“I think it’s very true to many immigrants [today] as well. They’re part of a society that simply will not absorb them and we see that in many examples throughout the world. Then they have their own secondary societies and sort of play by their own rules and their own laws, and much like we did in [the past].”
From the notes of Det. Teresa A. Jusino, dated October 1, Yr73
I remember talking to Sasha one afternoon as he prepared a scene. I asked him if he could tell Sam Adama one thing – advice, compliment, criticism – what would he say? Thought his response was sweet, and love his sense of humor. For all that he played this tough historical figure with a checkered past, he really was just a big softee. He said:
“I would be like ‘Dude, enough with the tattoos already! We get it. I don’t know if I’d want to have Sam standing in front of me, truthfully, or what we’d talk about!
“Yeah, I don’t know if I’d want Sam in front of me. Sam’s the kind of guy you want flanking you, like making sure that everything’s okay. I don’t think he’s the guy you want to sit facing across, because I think then you’re pretty much in trouble.”
I asked – Would he even have a beer with the guy?
“A beer? Yes. It’d be interesting but I don’t…I wouldn’t know what to say. It’s just kind of imposing. He’s an imposing character. I’d just sit there quietly sipping my beer trying not to get hurt!”
I remember thinking that he’d probably fare better sitting across from Sam Adama than he thought…
From the notes of Det. Teresa A. Jusino, dated October 2, Yr73
Facts about S. Roiz (cont’d):
* Favorite episodes of Caprica to shoot: “Gravedancing,” “The Dirteaters”
* Found speaking S. Adama’s native language difficult when it was called for in certain scenes.
* embraces the gay community and was flattered by their appreciation of his portrayal of Sam Adama.
* cites Admiral Adama’s close family ties as a source of strength.
*NOTE: he speaks so highly of his family, friends, castmates…WHY DID HE STOP LEAVING THE HOUSE?!*
From the notes of Det. Teresa A. Jusino, dated October 3, Yr73
DISTURBING – Tom brought me a video he took of Sasha and I chatting on set. I’d totally forgotten we’d had this conversation. Almost as if he was predicting his own demise. Creepy. I don’t know what made me think to ask this, but I asked him if he’d ever tried a holoband, and he hadn’t. He then went on to say:
“I’d be a goner. If I had a holoband I’d feel like I’d be sequestered in my house from this day on. I’d probably just turn into a mess. They’d find me, like, sitting, rotting away in my underwear somewhere.
“I don’t know. It’s too tempting. It’s like the ultimate drug, right? You can just escape to wherever you want to escape. So, I think it’s a very, very dangerous tool. So I could understand why it’s become such an issue in [the Worlds] because who doesn’t want to escape?
“I mean that’s really, when you look at society, that’s all people do, you know, from drugs to television to everything we do is really just a form of escape. So this ultimate form of escape would just destroy society.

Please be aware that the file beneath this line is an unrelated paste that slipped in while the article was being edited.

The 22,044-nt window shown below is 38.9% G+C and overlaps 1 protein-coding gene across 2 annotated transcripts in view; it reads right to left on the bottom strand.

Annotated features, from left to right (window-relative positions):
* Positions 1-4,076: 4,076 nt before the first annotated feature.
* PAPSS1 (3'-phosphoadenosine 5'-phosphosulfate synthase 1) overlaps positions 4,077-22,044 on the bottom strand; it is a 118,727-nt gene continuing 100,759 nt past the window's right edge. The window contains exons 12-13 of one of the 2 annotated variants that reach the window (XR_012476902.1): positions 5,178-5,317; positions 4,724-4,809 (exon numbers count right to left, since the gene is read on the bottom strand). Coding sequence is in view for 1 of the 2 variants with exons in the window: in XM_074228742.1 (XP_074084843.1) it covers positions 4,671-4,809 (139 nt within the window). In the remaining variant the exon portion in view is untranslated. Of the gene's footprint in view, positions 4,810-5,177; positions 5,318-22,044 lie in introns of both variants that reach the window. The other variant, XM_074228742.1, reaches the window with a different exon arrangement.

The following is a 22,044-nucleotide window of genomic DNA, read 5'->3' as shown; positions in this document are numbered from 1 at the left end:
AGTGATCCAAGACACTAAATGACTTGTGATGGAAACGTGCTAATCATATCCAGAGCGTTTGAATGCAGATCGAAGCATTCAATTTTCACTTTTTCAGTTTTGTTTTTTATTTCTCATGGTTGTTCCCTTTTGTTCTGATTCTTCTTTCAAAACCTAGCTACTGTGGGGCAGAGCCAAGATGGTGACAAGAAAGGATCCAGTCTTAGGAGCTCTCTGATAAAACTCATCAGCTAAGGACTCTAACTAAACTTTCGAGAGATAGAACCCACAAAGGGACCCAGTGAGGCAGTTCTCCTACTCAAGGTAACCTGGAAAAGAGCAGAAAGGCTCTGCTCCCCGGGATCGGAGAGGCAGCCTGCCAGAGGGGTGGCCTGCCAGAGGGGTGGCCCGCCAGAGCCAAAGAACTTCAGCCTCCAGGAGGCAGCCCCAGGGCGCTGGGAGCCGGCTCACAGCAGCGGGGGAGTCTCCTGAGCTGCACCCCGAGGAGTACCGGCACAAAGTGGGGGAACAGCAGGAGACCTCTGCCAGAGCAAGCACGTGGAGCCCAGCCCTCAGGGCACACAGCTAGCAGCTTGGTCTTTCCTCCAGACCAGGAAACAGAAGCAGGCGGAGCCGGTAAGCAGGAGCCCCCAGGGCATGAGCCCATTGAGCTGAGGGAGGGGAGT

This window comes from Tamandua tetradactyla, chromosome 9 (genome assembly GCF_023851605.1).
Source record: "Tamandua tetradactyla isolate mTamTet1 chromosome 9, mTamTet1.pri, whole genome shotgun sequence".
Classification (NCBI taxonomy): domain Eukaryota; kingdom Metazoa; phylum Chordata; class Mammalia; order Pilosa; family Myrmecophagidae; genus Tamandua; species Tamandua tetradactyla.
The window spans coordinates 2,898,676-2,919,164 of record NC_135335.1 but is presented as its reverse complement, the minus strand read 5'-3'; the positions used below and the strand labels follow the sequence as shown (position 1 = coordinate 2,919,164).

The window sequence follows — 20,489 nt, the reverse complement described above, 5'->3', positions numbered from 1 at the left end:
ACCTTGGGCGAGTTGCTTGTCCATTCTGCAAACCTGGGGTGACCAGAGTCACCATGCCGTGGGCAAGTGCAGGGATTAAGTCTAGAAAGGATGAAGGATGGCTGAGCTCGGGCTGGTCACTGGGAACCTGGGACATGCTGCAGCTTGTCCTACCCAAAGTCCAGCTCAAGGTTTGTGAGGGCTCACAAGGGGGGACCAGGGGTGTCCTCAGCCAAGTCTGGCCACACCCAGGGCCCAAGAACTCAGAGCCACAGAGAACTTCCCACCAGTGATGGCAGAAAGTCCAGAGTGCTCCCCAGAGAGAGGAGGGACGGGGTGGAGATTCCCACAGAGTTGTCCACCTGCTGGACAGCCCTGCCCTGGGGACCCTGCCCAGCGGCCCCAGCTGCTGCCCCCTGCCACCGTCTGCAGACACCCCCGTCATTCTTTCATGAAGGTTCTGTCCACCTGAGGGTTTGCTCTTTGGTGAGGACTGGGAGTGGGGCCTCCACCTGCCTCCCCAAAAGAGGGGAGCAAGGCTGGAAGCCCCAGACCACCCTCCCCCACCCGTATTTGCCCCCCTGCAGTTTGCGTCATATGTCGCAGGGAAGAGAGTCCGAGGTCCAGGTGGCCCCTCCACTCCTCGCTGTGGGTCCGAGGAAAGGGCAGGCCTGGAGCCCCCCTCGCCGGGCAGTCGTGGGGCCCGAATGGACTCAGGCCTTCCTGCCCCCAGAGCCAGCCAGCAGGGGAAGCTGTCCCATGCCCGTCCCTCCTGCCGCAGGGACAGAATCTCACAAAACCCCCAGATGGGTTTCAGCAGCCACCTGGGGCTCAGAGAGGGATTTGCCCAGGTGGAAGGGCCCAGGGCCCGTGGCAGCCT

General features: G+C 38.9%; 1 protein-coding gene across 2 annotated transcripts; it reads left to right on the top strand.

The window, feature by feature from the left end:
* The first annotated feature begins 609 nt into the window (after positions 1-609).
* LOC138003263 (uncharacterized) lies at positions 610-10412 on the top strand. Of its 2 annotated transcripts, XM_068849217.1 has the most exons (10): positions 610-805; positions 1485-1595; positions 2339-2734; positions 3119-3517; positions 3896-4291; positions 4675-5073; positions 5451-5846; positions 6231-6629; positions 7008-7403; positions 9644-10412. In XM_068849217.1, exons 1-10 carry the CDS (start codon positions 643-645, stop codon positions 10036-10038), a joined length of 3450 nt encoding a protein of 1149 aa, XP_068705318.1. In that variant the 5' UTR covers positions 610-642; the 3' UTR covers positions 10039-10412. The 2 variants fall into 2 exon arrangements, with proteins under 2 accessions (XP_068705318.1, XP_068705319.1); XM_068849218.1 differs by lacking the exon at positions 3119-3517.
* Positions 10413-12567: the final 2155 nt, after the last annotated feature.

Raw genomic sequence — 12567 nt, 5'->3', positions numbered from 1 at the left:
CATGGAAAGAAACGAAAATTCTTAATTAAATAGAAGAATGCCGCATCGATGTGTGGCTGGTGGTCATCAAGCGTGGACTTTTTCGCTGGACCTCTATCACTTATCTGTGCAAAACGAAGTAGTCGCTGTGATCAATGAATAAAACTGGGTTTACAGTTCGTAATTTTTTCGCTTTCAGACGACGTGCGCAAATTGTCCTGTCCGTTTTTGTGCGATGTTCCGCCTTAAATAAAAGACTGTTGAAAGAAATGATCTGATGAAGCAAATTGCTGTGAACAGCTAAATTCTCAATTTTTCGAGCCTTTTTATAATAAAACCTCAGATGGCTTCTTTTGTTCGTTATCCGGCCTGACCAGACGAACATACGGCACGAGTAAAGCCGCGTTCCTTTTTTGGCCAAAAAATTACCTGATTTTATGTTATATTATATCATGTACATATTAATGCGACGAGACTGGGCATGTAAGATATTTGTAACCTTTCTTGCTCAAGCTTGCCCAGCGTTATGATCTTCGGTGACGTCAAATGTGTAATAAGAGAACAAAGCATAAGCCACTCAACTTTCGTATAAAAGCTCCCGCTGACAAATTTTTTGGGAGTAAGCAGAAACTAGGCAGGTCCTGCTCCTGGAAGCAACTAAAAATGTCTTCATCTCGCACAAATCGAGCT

“That’s kind of negative. Oh my God. I was so pessimistic it was awful!”
And we both laughed, because that scenario he described for himself just seemed so impossible. Especially for someone as social and outgoing as he is. Then:
“Yeah, just me living off cereal and that’s it… (laughs) No, I think it’s just too, too tempting. I can understand how [people] give into things like that, you know… …an entire virtual world that you don’t have to be responsible in.”
Holy frak. Did I put the idea in his head? Was I the reason he went out like this?
Gods, what have I done…?
From the notes of Det. Teresa A. Jusino, dated October 5, Yr73
They’re airing old episodes from the first season of Caprica today on that sci-fi channel. I’m more inclined to watch them today than ever! I mean, they’re airing the episodes from the second half of the first season, and that’s when the action just EXPLODED. But I’m watching them for Sasha, too. Because of all the brilliant actors on that show, he’s the one that popped. At least, to me.
Every show has that character – the one that was orignally supposed to be cursory, but suddenly struts to the fore and captures the audience’s imagination. I heard that, originally, they weren’t going to include Admiral Adama’s uncle in this show. I mean, why would they, right? Like, who gives a crap about a celebrity’s uncle? But Sasha was so talented, he found what was interesting about the guy and made it soar. Now, he’s universally acknowledged as one of the best parts of that show.
He also seemed like a really nice guy – and I corrupted him. I wish I’d gotten to know him better. I wish I could take back that conversation.
RIP, Sasha. Rest assured, I’m never going to touch a holoband again.
This case was declared closed October 5, Yr73.
Everything in this piece is true…except for the part about me being a police detective on Caprica. Or Caprica actually existing as a place in which there is an actual Adama family with actors playing them. I just Charlie Kaufmaned the CRAP out of this interview.
THE SECOND HALF OF THE FIRST SEASON OF CAPRICA BEGINS TONIGHT AT 10PM ET ON SYFY!
Teresa Jusino was born on the same day that Skylab fell. Coincidence? She doesn’t think so. Her “feminist brown person” take on pop culture has been featured on websites like ChinaShopMag.com, Tor.com, Newsarama, and PopMatters.com,. She is currently working on several fiction projects, including a web series for Pareidolia Films called The Pack, which she hopes to debut at the beginning of 2011! Get Twitterpated with Teresa, Follow The Pack or visit her at The Teresa Jusino Experience.